What’s Your Mission? The Paradox Between Profitability and Corporate Social Responsibility

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The Purpose of Corporations is to meet the needs of stakeholders (Freeman, 2007) and create value (Koller et al, 2010). ‘Stakeholders are individuals or groups that affect or are affected by the achievement of an organization’s objectives’ (Freeman, 2007). Stakeholders can include employees, shareholders, suppliers, government and customers.

Missioning and visioning work together to identify the stakeholders and what the organization will do in order to create value: this is very intentional and it recasts your purpose as the impetus for strategy activities . Regarding Vision vs Mission: This can be personal, professional, or organizational.

Organizations are exposed to change throughout their lifecycle, and a leader needs to be effective at each stage. Nadler and Tushman (1990) cite 4 organizational changes : tuning, re-creation, adaptation and re-orientation. Leaders need to navigate their way through these cycles, and charisma is often cited as a way of making things happen.

Mission without vision is a company without management or leadership, essentially.  Vision is conceptual, and it is created by leaders in order to be applied in the organization by managers, so it is translated into goals, objectives and actions within a defined strategy. The strategic vision outlines the desired future at which the company hopes to arrive. The vision is your statement of what you are going to achieve. As Wilkinson puts it, “Having a clear vision enables you to work on your “why power” instead of just your willpower” (Wilkinson, 2014). It is the reason that you do what you do. It is your starting point, and your end goal. It should give you daily focus and long-term focus.

The corporate mission outlines the fundamental principles guiding strategic choices . There is a paradox between profitability and responsibility. According to McKinsey, the objective of the organization is to create long-term value. This means create profit in the longer term. The organization has a responsibility to earn a higher return on the shareholders’ equity than could be realized at a bank. This could be paradoxically related to CSR, ethics and responsibility, which involves acting in the interest of others, even when there is no legal imperative. These two constraints could be paradox, since an action which leads you to drive profit may be at odds with a choice which the organization has made to act ethically.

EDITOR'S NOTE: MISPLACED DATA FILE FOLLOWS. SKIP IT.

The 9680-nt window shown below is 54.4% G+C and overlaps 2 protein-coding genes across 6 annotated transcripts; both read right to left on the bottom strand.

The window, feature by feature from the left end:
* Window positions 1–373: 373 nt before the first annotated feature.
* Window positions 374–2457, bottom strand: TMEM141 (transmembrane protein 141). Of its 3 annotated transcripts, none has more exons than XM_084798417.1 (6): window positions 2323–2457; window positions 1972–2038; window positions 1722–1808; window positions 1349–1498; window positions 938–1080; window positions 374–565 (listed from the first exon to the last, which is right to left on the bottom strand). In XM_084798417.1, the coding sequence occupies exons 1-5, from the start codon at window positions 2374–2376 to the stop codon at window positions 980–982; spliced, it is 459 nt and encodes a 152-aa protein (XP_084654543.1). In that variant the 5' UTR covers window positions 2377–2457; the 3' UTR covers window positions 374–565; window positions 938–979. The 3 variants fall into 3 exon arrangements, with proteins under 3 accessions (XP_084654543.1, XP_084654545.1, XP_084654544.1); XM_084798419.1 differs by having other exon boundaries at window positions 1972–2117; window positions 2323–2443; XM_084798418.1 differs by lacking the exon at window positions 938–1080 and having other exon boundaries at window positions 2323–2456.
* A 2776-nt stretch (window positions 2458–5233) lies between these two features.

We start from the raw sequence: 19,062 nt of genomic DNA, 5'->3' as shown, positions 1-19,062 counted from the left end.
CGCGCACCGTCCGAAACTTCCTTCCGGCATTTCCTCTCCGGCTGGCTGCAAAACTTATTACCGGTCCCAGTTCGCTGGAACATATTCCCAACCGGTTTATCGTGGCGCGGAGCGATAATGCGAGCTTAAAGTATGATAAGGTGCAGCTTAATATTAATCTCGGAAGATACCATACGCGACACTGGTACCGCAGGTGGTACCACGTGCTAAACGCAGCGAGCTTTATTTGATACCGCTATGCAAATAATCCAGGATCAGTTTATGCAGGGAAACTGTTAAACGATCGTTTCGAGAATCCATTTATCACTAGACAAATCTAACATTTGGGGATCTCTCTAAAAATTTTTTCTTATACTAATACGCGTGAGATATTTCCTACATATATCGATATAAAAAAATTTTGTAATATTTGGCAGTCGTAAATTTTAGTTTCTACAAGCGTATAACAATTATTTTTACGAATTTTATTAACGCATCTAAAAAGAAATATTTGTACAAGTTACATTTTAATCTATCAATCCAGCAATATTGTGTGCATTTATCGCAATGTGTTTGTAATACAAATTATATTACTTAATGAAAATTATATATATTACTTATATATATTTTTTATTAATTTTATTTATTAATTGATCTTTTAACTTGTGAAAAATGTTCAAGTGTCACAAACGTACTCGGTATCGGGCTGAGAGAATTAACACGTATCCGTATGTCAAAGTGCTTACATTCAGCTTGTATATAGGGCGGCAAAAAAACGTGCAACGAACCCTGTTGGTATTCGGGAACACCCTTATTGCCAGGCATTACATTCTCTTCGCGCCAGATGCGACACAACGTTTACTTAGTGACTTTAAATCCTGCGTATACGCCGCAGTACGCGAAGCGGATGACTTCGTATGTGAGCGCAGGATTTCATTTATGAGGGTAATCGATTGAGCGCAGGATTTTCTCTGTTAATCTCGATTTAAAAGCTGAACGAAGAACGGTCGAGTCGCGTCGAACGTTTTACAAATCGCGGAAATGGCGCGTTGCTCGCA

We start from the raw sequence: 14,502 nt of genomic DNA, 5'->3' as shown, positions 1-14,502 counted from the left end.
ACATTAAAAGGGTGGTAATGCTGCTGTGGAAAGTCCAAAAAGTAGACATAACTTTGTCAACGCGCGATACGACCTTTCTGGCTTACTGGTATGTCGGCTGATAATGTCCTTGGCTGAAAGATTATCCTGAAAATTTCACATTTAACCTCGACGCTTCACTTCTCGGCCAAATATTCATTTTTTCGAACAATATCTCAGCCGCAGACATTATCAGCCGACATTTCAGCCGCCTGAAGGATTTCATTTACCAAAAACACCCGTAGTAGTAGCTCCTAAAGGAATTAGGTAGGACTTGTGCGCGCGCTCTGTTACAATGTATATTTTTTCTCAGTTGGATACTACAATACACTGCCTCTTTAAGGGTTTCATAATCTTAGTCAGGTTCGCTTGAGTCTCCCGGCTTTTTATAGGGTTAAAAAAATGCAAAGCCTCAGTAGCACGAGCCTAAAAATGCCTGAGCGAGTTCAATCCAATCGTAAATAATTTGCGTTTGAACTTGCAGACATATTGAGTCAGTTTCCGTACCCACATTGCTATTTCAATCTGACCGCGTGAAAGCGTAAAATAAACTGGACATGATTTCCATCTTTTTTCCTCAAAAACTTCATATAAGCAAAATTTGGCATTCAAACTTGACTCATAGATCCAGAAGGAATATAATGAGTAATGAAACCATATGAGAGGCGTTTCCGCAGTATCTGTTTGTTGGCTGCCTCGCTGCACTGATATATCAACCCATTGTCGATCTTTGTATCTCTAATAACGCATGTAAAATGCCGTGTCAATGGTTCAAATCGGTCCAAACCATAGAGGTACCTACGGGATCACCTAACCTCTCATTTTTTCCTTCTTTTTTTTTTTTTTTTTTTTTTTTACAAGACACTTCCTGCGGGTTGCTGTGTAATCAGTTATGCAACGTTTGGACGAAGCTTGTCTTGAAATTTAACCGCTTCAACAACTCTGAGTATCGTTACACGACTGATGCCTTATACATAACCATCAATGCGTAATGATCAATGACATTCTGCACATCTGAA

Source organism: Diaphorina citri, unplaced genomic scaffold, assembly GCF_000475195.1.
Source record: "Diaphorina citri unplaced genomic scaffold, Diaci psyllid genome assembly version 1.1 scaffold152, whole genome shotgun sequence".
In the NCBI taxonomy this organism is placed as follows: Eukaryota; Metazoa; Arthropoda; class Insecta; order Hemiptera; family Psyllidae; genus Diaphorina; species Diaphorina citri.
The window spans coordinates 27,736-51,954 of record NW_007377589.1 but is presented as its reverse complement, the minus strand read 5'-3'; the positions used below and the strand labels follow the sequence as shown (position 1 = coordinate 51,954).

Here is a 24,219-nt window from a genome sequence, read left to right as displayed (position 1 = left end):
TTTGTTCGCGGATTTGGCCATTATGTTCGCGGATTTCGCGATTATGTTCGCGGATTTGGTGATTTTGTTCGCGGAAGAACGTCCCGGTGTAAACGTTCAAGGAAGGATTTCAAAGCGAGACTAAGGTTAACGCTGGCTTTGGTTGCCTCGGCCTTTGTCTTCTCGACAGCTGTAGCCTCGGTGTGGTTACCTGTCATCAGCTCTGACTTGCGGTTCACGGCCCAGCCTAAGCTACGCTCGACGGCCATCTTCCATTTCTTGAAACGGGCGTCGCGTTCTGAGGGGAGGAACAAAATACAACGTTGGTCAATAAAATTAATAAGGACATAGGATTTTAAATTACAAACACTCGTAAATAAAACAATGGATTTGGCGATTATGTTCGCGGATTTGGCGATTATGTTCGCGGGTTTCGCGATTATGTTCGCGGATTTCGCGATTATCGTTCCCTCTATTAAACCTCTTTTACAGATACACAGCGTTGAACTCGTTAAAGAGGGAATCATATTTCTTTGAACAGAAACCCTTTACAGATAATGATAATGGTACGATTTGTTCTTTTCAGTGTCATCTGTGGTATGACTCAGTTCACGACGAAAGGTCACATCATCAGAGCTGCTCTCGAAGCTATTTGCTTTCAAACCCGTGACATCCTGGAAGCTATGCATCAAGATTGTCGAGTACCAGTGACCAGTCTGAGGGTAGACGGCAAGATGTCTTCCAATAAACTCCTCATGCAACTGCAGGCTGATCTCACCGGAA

The leader can be a person or a pattern of people. Is charismatic leadership enough?Nadler and Tushman (1990) argue that the charismatic leader is not enough to drive, lead and change organizations. They provide examples where charismatic leadership is a good start to getting large scale change off the ground. However, it is not sustainable. Indicators of charisma do not effectively generate good predictors of leadership. The lack of prediction means that it’s not possible to know who will lead and who will fail.

There can also be a disconnect between the individual themselves, and the narrative that is constructed about that individual (Edwards, 2012). As people’s experience of the charismatic leader changes over time, this can introduce the risk of limiting success.

Therefore, the vision and the mission can help find the balance between the profitability and responsibility paradox, when a choice has to be made. This is a role of the leader, to navigate the course.

References

Edwards, E.R., 2012. Charisma and the fictions of Black leadership, Minneapolis, Minn.: University of Minnesota Press.

Freeman, R.E., 2007. Managing for Stakeholders. SSRN Electronic Journal. doi:10.2139/ssrn.1186402

Koller, T., Dobbs, R. and Huyett, B., 2010. Value: The four cornerstones of corporate finance. John Wiley & Sons.

Nadler, D.A. and Tushman, M.L., 1990. Beyond the charismatic leader: Leadership and organizational change. California management review, 32(2), pp.77-97.

Wilkinson, P., 2014. Unstoppable: Using the Power of Focus to Take Action and Achieve Your Goals. John Wiley & Sons.

 

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One Response

  1. Jen, this is a great topic to have people think about — especially as there are moves afoot to reduce the ability of activist shareholders to propose motions at annual meetings. Corporations need to be very clear-sighted about who their stakeholders are, and what are stakeholder needs. Although it is more honored in the breach than the observance, I like “first do no harm” as a starting point. And then be firm in drawing lines classifying stakeholder so that “everyone in the world” has carefully limited expectations!

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